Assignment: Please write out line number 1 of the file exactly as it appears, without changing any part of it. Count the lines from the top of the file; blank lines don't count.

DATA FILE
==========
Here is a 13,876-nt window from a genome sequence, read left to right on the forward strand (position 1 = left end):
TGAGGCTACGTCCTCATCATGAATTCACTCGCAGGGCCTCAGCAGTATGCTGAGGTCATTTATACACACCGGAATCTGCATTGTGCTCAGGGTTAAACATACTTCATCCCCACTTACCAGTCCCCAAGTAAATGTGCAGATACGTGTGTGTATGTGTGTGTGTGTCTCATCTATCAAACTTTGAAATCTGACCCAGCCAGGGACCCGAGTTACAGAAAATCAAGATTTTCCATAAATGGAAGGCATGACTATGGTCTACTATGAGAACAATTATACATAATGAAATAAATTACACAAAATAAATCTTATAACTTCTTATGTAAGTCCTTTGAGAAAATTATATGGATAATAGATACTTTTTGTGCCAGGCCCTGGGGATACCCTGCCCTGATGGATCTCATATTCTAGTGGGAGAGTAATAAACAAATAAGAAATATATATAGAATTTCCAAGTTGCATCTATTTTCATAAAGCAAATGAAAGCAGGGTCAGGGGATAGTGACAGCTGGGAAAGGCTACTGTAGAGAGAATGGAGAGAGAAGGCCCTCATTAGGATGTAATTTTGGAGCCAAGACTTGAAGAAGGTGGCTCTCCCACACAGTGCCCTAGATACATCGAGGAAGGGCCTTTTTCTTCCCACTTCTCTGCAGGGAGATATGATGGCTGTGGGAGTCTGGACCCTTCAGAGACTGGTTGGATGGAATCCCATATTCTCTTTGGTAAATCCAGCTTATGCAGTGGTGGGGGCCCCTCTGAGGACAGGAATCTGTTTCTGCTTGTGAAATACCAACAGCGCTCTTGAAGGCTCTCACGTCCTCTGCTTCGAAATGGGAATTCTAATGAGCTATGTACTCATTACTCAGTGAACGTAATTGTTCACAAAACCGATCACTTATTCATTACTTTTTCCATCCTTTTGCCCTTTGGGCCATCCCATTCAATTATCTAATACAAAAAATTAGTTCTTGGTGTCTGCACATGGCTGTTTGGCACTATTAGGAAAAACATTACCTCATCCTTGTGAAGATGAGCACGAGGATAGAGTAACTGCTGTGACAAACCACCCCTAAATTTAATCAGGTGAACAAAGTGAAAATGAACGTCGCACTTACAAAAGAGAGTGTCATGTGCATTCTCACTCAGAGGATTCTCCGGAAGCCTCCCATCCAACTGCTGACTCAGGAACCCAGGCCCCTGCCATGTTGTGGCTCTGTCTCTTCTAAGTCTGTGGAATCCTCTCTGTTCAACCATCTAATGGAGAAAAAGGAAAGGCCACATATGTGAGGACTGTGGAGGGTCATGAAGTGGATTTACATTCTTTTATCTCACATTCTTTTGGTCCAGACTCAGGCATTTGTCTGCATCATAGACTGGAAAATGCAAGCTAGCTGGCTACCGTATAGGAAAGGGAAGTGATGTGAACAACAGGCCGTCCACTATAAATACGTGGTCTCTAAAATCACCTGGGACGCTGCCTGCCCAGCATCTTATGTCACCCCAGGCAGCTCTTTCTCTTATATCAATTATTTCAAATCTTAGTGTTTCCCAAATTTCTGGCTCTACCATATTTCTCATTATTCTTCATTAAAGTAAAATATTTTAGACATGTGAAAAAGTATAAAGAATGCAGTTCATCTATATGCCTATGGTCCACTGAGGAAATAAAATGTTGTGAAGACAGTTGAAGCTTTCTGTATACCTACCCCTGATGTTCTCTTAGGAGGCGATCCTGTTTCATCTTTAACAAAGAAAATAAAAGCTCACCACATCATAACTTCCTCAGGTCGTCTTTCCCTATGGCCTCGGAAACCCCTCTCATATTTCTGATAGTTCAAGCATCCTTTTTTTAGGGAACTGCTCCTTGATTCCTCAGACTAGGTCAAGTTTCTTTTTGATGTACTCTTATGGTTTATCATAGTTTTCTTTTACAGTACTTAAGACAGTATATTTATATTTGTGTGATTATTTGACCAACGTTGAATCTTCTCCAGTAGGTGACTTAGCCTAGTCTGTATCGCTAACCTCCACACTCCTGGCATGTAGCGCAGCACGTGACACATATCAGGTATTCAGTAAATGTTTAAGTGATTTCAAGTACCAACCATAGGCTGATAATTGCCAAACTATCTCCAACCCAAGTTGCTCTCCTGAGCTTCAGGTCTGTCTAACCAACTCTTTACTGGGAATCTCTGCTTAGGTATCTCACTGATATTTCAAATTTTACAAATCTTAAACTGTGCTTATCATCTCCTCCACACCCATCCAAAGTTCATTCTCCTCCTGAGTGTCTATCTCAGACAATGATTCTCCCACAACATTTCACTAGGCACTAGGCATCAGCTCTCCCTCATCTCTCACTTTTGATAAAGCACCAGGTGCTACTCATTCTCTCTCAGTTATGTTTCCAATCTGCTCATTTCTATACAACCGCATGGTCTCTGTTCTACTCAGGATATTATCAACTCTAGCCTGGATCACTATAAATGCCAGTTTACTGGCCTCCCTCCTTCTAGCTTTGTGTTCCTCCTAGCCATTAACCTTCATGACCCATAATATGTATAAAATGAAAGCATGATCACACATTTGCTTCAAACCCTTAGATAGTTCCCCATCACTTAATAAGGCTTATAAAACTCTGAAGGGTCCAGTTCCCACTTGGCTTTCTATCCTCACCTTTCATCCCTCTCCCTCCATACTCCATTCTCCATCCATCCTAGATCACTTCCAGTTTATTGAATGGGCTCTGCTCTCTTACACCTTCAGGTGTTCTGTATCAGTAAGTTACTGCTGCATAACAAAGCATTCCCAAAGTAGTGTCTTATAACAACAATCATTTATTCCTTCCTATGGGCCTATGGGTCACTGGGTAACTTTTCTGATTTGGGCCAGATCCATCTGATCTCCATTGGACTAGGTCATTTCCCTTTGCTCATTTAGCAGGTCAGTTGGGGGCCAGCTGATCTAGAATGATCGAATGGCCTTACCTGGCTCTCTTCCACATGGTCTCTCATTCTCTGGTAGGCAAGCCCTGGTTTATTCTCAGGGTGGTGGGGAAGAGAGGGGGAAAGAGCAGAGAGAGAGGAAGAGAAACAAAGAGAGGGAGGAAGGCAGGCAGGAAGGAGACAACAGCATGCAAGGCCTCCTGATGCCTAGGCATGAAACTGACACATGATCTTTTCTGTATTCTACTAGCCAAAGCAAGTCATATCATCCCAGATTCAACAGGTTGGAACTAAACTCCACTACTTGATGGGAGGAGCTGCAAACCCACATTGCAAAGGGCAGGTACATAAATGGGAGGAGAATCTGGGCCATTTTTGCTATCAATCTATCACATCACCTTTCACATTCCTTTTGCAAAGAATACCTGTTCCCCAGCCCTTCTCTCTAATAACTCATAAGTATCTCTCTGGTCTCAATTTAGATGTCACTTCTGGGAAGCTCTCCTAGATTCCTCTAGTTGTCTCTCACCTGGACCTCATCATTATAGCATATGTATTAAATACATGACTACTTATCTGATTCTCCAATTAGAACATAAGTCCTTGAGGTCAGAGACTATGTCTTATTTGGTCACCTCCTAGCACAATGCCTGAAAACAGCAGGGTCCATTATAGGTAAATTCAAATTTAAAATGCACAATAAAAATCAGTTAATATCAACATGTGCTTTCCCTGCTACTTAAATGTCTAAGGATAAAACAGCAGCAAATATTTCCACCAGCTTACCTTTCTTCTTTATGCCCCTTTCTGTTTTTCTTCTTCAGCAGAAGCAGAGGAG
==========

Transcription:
Here is a 13,876-nt window from a genome sequence, read left to right on the forward strand (position 1 = left end):